A herniated disc is a common cause of back pain. The discs act as shock absorbers of the spine and are located between each of the vertebrae. A disc becomes herniated when cracks or tears on the outer surface allow fluid from inside the disc to leak out. The nerves around the damaged disc can become compressed and irritated. While a herniated disc can occur anywhere along the spine, the most problematic areas are the cervical spine (neck) and the lumbar spine (low back).
Could a herniated disc be causing your pain?
The pain from a herniated disc often begins suddenly. The patient may not be able to recall a specific injury or event that preceded the pain. The location of symptoms depends on where in the spine the herniation has occurred. Herniated cervical discs typically affect the neck and arms. Herniated discs in the lumbar spine affect the low back, buttocks, and legs.
There may be neck pain and stiffness that restricts range of movement. Certain head positions may aggravate the condition. Pain can radiate from the neck into the shoulders and down the arm to the hand and fingers. Numbness and weakness are also common complaints with a cervical disc herniation. Usually only one arm will be affected.
With a lumbar disc herniation, the pain usually becomes worse when sitting. Walking may help to relieve the pain. There is often compression and irritation along the sciatic nerve. Pain can travel down the leg from the buttocks to the foot. Typically, only one leg is affected. As in the cervical herniation, there may be numbness, tingling, and weakness on the affected side. A herniated lumbar disc may be aggravated by specific activities such as bending forward, lifting heavy objects, pushing or pulling things, and coughing or sneezing.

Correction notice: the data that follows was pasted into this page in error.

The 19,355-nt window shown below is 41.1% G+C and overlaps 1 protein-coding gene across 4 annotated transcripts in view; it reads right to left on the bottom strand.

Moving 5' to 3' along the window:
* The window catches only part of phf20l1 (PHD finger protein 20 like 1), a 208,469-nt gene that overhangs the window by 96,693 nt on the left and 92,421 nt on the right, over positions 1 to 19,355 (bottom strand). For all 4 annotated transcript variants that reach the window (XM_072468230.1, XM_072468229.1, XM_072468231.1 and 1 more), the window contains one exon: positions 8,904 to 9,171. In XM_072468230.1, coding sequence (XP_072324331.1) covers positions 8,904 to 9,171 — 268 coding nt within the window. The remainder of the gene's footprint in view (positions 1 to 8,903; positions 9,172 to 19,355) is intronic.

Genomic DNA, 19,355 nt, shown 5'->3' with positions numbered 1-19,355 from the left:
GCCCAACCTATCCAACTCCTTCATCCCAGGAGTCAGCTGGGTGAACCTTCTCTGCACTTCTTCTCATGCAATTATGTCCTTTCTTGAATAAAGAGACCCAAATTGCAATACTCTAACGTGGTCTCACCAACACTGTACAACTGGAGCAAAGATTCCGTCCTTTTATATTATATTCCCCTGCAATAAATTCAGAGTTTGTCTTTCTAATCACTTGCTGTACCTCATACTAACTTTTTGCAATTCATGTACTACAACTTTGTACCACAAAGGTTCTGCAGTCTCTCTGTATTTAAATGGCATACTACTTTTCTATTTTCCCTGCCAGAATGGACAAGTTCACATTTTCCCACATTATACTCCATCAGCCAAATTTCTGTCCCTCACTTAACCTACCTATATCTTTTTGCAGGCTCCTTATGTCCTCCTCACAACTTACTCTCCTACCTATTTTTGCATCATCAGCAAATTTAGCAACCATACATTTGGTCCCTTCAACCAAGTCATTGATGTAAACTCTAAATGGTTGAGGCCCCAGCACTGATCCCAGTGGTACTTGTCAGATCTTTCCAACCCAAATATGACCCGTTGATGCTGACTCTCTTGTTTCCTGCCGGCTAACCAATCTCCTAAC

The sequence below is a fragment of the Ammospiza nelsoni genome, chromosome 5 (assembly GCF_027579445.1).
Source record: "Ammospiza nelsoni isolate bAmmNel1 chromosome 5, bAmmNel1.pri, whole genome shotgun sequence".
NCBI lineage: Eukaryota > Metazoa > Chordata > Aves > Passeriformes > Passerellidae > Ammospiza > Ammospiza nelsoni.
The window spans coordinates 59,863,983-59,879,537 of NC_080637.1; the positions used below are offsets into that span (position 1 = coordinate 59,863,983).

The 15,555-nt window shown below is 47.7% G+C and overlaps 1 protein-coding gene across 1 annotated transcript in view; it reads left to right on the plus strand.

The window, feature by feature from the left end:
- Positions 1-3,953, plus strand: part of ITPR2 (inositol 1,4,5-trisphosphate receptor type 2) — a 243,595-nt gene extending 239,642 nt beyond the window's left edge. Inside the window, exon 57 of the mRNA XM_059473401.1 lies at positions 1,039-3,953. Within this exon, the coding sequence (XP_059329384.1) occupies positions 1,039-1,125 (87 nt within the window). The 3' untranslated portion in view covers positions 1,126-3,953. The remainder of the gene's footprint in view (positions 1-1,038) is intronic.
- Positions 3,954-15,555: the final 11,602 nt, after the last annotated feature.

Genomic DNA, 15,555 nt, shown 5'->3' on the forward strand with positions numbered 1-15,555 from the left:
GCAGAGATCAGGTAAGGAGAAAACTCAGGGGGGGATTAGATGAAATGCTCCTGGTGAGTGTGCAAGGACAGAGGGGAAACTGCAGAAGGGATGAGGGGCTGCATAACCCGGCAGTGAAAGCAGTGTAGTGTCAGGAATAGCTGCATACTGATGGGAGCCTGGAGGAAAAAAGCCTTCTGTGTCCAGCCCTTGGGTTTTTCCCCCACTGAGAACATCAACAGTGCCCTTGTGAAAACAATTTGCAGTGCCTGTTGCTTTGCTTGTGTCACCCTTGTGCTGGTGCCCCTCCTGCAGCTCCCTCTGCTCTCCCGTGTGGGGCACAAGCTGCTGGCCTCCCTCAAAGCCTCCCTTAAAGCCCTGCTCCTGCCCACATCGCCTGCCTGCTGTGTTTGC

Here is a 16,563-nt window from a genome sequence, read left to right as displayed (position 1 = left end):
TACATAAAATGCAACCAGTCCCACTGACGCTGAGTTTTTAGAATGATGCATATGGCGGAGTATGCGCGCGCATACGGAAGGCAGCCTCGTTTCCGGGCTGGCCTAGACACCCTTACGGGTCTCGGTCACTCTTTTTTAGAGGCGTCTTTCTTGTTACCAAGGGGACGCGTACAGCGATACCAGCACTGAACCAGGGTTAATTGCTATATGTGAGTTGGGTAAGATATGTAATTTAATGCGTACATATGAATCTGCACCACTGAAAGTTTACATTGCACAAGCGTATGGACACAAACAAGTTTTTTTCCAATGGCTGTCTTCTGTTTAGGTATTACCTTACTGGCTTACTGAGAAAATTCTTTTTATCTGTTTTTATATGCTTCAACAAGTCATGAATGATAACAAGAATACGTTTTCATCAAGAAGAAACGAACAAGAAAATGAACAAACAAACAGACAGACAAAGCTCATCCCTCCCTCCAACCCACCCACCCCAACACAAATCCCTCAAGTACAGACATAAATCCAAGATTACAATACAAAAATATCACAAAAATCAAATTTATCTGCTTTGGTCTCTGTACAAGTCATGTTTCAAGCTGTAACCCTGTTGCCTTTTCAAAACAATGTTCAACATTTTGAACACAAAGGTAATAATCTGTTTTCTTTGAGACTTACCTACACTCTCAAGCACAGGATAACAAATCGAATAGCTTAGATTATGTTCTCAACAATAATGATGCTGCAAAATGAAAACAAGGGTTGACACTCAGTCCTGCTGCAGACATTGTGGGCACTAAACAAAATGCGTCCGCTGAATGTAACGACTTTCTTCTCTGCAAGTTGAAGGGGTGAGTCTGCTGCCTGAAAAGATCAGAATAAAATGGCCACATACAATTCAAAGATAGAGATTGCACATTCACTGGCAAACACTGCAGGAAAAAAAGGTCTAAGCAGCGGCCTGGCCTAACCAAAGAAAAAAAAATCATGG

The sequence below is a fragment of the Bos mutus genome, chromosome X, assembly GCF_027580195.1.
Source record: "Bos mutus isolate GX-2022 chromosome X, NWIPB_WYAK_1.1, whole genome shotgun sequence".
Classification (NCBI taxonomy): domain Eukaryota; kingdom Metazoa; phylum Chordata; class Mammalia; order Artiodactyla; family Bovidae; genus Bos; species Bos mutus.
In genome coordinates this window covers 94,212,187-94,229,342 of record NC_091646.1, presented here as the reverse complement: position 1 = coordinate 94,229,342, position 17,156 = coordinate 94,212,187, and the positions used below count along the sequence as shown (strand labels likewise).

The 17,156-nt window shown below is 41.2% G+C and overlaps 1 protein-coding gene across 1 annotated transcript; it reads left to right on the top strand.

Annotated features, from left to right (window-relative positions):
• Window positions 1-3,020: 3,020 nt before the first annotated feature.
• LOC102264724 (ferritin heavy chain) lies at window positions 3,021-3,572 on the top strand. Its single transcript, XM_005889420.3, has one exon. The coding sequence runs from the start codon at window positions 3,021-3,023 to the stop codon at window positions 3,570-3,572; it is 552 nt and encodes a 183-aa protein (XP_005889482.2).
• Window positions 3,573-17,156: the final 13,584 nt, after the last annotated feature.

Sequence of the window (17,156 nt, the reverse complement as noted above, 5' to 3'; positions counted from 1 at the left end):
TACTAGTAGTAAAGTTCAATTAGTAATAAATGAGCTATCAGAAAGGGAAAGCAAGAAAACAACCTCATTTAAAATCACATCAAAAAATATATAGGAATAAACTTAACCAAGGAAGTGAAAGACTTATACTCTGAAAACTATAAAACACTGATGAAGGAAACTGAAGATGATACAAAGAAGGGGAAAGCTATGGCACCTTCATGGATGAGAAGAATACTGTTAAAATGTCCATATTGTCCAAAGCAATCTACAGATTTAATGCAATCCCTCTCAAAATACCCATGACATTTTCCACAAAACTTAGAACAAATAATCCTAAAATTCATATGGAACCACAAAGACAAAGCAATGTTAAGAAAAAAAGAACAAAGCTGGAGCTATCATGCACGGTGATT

What causes a disc to herniate?
A major factor in disc herniation is age related degenerative disc disease. Spinal discs dry out as we age, and there is not a lot that can be done to prevent it from happening. Normal wear and tear on the discs can cause cracks and small tears on the outer surface, causing fluid to leak from the disc. Arthritis and osteoporosis also contribute to degeneration of spinal discs. Some type of sudden trauma to the spine, such as an accident or fall, may be responsible for causing a herniated disc.
Diagnosis and treatment of a herniated disc
The physician will want to perform a thorough physical examination of the patient. A complete medical history will be reviewed, and the patient will be evaluated for changes in reflexes, muscle weakness, and loss of sensation in the arms or legs. Special diagnostic tests may include a CT scan or MRI. Non-operative treatments may begin with over-the-counter pain relievers to address inflammation and swelling. Physical therapy may include ultrasound, therapeutic exercises, and ice and heat therapies to improve and maintain functional abilities. Interventional pain management, including epidural steroid injections, is another pain relief option. Surgery may be recommended in cases where the pain is severe and non-surgical treatments have not been effective.